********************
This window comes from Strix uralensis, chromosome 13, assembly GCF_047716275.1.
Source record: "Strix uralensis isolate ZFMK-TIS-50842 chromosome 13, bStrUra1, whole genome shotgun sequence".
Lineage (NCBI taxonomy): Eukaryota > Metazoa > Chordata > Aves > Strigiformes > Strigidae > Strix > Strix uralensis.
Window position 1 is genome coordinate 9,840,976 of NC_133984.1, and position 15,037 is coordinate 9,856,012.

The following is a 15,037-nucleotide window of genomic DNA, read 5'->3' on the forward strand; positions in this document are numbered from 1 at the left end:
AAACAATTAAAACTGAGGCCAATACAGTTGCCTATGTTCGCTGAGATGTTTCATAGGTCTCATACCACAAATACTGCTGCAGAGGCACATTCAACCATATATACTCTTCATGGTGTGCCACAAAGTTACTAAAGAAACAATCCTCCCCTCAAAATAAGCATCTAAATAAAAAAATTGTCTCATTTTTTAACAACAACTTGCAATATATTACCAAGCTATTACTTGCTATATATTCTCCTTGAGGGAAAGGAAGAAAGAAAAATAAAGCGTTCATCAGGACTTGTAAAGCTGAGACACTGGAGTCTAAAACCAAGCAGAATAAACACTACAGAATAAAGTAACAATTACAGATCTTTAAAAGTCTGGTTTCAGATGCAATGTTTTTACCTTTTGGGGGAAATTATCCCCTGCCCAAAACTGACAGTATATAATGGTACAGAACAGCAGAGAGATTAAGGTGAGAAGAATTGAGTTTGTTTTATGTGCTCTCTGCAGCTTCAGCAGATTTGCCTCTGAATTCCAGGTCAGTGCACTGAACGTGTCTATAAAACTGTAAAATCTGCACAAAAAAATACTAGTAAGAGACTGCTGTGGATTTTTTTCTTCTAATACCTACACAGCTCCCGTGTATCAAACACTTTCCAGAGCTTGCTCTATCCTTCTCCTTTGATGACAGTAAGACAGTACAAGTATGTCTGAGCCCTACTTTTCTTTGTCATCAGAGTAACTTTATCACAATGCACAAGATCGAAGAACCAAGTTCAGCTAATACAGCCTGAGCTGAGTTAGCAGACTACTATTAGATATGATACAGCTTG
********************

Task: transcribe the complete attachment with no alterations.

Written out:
This window comes from Strix uralensis, chromosome 13, assembly GCF_047716275.1.
Source record: "Strix uralensis isolate ZFMK-TIS-50842 chromosome 13, bStrUra1, whole genome shotgun sequence".
Lineage (NCBI taxonomy): Eukaryota > Metazoa > Chordata > Aves > Strigiformes > Strigidae > Strix > Strix uralensis.
Window position 1 is genome coordinate 9,840,976 of NC_133984.1, and position 15,037 is coordinate 9,856,012.

The following is a 15,037-nucleotide window of genomic DNA, read 5'->3' on the forward strand; positions in this document are numbered from 1 at the left end:
AAACAATTAAAACTGAGGCCAATACAGTTGCCTATGTTCGCTGAGATGTTTCATAGGTCTCATACCACAAATACTGCTGCAGAGGCACATTCAACCATATATACTCTTCATGGTGTGCCACAAAGTTACTAAAGAAACAATCCTCCCCTCAAAATAAGCATCTAAATAAAAAAATTGTCTCATTTTTTAACAACAACTTGCAATATATTACCAAGCTATTACTTGCTATATATTCTCCTTGAGGGAAAGGAAGAAAGAAAAATAAAGCGTTCATCAGGACTTGTAAAGCTGAGACACTGGAGTCTAAAACCAAGCAGAATAAACACTACAGAATAAAGTAACAATTACAGATCTTTAAAAGTCTGGTTTCAGATGCAATGTTTTTACCTTTTGGGGGAAATTATCCCCTGCCCAAAACTGACAGTATATAATGGTACAGAACAGCAGAGAGATTAAGGTGAGAAGAATTGAGTTTGTTTTATGTGCTCTCTGCAGCTTCAGCAGATTTGCCTCTGAATTCCAGGTCAGTGCACTGAACGTGTCTATAAAACTGTAAAATCTGCACAAAAAAATACTAGTAAGAGACTGCTGTGGATTTTTTTCTTCTAATACCTACACAGCTCCCGTGTATCAAACACTTTCCAGAGCTTGCTCTATCCTTCTCCTTTGATGACAGTAAGACAGTACAAGTATGTCTGAGCCCTACTTTTCTTTGTCATCAGAGTAACTTTATCACAATGCACAAGATCGAAGAACCAAGTTCAGCTAATACAGCCTGAGCTGAGTTAGCAGACTACTATTAGATATGATACAGCTTG